The patent wars may have just gotten a little more lopsided.

Yesterday, the USPTO published the details of 25 newly-granted Apple patents, and though they aren’t all competitively significant, at least one of them is a doozy.

As usual, the folks at Patently Apple have all the details. Before jumping into the wordy minutiae, however, they’ve summarized the awarded series of patents thus:

…Apple’s patent covers UI modules covering blogging, email, telephone, camera, video player, calendar, browser, widgets, search, notes, maps and more importantly, a multi-touch interface.

Apple’s patent also covers the iPhone as a multifunctional and multi-touch device that includes multiple programs, a virtual keyboard and so much more.

While that sounds pretty damning for Apple’s courtroom competition, just remember that patents like these are often extremely specific, sometimes comically so. And this bunch is no exception. Here’s how the portfolio’s first claim (of 30) reads:

1. A method, comprising: at a portable multifunction device with a touch screen display: displaying a portion of an electronic document on the touch screen display, wherein the displayed portion of the electronic document has a vertical position in the electronic document; displaying a vertical bar on top of the displayed portion of the electronic document, the vertical bar displayed proximate to a vertical edge of the displayed portion of the electronic document, wherein: the vertical bar has a vertical position on top of the displayed portion of the electronic document that corresponds to the vertical position in the electronic document of the displayed portion of the electronic document; and the vertical bar is not a scroll bar; detecting a movement of an object in a direction on the displayed portion of the electronic document; in response to detecting the movement: scrolling the electronic document displayed on the touch screen display in the direction of movement of the object so that a new portion of the electronic document is displayed, moving the vertical bar to a new vertical position such that the new vertical position corresponds to the vertical position in the electronic document of the displayed new portion of the electronic document, and maintaining the vertical bar proximate to the vertical edge of the displayed portion of the electronic document; and in response to a predetermined condition being met, ceasing to display the vertical bar while continuing to display the displayed portion of the electronic document, wherein the displayed portion of the electronic document has a vertical extent that is less than a vertical extent of the electronic document.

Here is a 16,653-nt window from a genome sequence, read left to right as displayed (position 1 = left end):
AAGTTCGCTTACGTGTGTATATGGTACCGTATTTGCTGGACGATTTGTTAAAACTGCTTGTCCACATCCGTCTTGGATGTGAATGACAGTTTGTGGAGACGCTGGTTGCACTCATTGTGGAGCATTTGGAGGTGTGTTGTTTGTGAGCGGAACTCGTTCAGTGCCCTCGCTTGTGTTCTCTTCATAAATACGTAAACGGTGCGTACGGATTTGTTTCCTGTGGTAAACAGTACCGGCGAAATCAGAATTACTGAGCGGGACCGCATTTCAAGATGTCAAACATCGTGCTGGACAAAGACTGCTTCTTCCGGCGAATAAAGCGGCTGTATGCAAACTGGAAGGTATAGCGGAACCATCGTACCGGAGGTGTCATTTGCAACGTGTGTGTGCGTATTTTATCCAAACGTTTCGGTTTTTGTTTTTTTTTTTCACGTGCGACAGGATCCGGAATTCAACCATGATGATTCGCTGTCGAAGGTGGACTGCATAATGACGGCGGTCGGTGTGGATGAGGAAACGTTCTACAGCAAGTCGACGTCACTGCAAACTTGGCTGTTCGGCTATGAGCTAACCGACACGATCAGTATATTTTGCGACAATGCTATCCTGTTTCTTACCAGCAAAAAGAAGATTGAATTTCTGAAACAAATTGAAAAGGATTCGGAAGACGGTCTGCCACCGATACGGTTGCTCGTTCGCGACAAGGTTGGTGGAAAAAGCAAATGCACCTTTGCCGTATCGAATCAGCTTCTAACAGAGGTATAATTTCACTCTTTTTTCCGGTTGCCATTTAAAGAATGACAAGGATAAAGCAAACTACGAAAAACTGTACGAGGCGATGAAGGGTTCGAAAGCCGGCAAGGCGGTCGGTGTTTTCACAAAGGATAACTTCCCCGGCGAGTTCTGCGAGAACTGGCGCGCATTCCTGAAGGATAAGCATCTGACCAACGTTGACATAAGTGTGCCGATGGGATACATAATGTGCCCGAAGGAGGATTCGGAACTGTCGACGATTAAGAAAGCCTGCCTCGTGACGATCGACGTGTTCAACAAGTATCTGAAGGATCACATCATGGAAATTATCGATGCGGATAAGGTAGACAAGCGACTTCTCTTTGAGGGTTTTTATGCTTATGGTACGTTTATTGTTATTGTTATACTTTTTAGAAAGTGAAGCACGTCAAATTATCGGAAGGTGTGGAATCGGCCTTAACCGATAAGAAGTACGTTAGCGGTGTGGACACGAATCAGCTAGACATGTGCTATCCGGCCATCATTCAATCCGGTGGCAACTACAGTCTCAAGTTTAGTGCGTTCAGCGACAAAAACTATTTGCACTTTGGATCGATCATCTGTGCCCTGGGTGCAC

See the little scroll bar that popped up as you read through the above muddled description? That’s all the first claim is about.

Want to read 29 more?

Me neither.

Source: Patently Apple